by Kelsey and Sierra
Our friendship began during our senior year of high school during church summer camp. Soon after, we became inseparable. During camp, I (Sierra) shared with Kelsey about losing my mom a few years prior. I explained my struggle with grief and how isolating it can feel. As our week ended, I expressed how badly I longed to go home to a warm meal with family. Kelsey ended up orchestrating a home-cooked meal with her mom and for the first time, I felt seen as a grieving teenager. I didn’t have this burden of loss hanging over me. Kelsey and I have been friends ever since. I would like to think God knew what he was doing all those years ago when he knitted our friendship together. It was as if He was planning for something bigger for our friendship.
We knew then we would be friends for life, but that bond would become ethereal when Kelsey’s dad, unfortunately, passed away a few years later. Ironically, he passed on the same day as my mom, just 17 years apart. Whether dates are important to you or not, to us, it made us realize that grief shouldn’t be carried alone. There was too much irony and orchestration for it to not mean more than just a coincidental date. For years, Kelsey would often help me honor or recognize my mom, as her death date would loom over me. Now, we honor our parents together. Kelsey will not have to navigate her grief alone, nor will I.
Becoming a parent to my daughter blew open doors to my grief I did not know existed. Some days it is the more common things like wishing she was here. There are other days when I realize that I’m having to reparent myself in ways that I didn’t realize when I was a kid. Allowing myself the space to grieve, but also being completely open with my daughter as to why I am sad is a navigation I could never foresee. I want her to see that grieving is normal and has no “end date.”
There are things that have reignited my childlike mindset that was overshadowed by the heaviness of grief I faced at 11 years old. While loss is not something I can control for my daughter to experience, I get the opportunity to teach her that allowing appropriate space for our emotions makes us stronger, not weaker. Even though society tells us otherwise. “Having it under control” all the time leads us to a lack of control when emotions are to surface. I have also learned so much more about my mother within becoming a mother myself. I understand more of the decisions she made as a parent, but also the vast understanding of what a mother’s love is like. Now that I have experienced it myself, it allowed me to bond closer with her. Something I did not think would happen. To know that while she is not physically here, I believe love — especially a mother’s love — transcends all time and space. There is nothing, not even cancer or death that can break that bond of a mother’s love.
Now, of course, all grief is different and no one’s loss is the same. However, having our emotions validated is something that helps us move forward with our grief. It helps keep us grounded when it seems like everything else is falling apart. Talking about our parents’ death has really opened the door to break down that barrier of uncomfortableness we both have encountered with society. Death is something everyone experiences, yet the conversation is still so taboo. The awkwardness people feel when talking about death is so tangible. As we both navigated through our grief, we realized it is not something we want to shy away from. The more we talk about our loved ones, the more they stay with us and the more their memory and legacy live on.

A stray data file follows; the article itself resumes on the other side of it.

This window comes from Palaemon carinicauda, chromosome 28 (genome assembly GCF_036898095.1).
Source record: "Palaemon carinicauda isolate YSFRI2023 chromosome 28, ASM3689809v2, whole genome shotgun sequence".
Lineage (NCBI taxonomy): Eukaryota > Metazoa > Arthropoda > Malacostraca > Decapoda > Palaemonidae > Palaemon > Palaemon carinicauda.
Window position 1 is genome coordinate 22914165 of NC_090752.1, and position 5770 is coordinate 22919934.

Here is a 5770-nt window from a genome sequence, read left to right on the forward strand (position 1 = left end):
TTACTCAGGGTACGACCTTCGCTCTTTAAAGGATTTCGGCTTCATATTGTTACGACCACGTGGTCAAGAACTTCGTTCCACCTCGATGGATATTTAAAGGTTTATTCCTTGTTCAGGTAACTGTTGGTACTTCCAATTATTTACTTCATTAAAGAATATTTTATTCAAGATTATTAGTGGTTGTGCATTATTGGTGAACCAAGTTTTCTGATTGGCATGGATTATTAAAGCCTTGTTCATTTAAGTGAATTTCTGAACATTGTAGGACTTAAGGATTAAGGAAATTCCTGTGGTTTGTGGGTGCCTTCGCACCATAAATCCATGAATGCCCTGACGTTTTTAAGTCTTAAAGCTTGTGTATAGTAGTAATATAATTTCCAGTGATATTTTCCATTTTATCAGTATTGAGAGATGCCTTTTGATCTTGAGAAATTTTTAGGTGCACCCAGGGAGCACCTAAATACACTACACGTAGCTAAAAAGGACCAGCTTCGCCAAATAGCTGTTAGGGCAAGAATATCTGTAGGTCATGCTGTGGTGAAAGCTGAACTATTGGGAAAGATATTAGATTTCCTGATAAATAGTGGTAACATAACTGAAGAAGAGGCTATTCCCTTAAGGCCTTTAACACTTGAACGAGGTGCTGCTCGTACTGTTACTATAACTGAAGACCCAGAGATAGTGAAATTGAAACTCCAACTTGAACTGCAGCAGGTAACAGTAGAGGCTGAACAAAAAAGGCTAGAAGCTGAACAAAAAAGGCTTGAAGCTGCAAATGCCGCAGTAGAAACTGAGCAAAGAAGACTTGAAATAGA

And thus, we created Pocketful of Grief. Pocketful of Grief became a way for us to share our grief stories with a community of other grievers. We wanted our page to be a safe place for those who are on their grief journey where they can read posts or watch our stories and know that whatever they are feeling, they are not alone. Our goal is to take death and turn it into a positive narrative. There is healing in knowing that you’re not alone. There is also healing in speaking about your grief. I (Kelsey) know that by writing out how I’m feeling or the experiences I’m facing, I’m able to process things a little easier. It begins to weigh a little less. It’s allowed me to connect with others on a deeper more vulnerable level. It’s even helped deepen my friendship with Sierra. When my dad died, I instantly felt isolated. Like no one knew how I was feeling. Thankfully (and not), Sierra did. She held space for me to navigate my grief. Experiencing this made me realize that not many people have that support system. Whether or not we could physically be present for someone, we wanted them to see Pocketful of Grief as a soft place to land.
We both believe in the importance of community. If there is anything good that comes from loss, it’s that you end up gaining a group of people who will rally and support you. It’s not a club you ever asked to be a part of, but it’s the most welcoming. Our hope is that Pocketful of Grief will be a place where we can hold space for one another. To ask questions, to listen, to laugh, and to walk through this grief journey together. Grief is the most vulnerable experience. We’re still learning that each day. Opening ourselves up to it allows us to heal. It’s not easy. Some days it will be the hardest thing you have to do. But it’s necessary. It brings us back to ourselves and allows us to become the best version of who we were meant to be.
For more information about Kelsey and Sierra, you can check out their website.
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